Nina Simone walked slowly onto the stage, glared at the audience, then berated her musicians for playing too fast.
Her behaviour when I saw her at London’s Festival Hall was typical.
This new documentary film goes some way to explaining why she was such a difficult person.
Andrew Stroud, her husband and manager in the early 1960s, wanted Nina to be a commercial success. But she wanted to express her horror at the US state’s racism towards black people.
This is most evident in the song Mississippi Goddam.
She wrote it in response to the murder of Civil Rights leader Medgar Evers and a racist church bombing in Birmingham, Alabama, that killed four black children.
The song seethes with anger. “To do things gradually would bring more tragedy. Why don’t you see it?” she sang. “Why don’t you feel it? I don’t know, I don’t know. You don’t have to live next to me, just give me my equality”.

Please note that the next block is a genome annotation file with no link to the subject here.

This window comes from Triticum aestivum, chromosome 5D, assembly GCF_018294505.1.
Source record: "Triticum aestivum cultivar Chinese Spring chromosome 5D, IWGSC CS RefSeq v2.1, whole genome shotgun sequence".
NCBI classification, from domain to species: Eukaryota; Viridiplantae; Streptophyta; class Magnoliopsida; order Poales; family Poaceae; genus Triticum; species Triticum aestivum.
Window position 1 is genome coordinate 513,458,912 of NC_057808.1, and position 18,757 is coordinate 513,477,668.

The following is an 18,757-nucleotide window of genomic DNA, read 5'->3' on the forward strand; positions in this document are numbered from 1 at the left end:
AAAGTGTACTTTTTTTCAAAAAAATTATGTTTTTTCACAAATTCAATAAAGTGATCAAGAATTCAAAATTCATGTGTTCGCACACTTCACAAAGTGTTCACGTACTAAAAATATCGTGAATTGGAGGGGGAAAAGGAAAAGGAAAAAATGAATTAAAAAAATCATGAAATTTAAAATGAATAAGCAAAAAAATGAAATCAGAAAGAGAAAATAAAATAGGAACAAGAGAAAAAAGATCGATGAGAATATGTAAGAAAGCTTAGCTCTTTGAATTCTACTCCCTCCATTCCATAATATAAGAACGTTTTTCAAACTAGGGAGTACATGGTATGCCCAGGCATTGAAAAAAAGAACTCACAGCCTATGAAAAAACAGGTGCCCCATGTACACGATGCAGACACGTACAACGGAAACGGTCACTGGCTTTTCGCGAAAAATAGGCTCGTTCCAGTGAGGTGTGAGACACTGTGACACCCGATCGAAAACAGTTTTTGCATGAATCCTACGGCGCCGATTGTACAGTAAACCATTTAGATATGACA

The film shows Nina performing it in front of 40,000 people at the end of the Selma to Montgomery Civil Rights march in 1965.
She and other black artists—including Sammy Davis Jr, James Baldwin and Harry Belafonte—defied a police ban to join the march.
Several southern states banned the song.
Nina’s daughter Lisa is partly responsible for the film. In it she recalls playing with Malcolm X’s children as a child and how her mother increasingly devoted herself to the cause.
This further alienated mainstream America—especially when she publicly supported the revolutionary Black Panthers.
She eventually gave up on the US, moving to Liberia, Switzerland and Holland before settling in France.
This film is a tremendous tribute to a great jazz performer and a political activist.
directed by Liz Garbus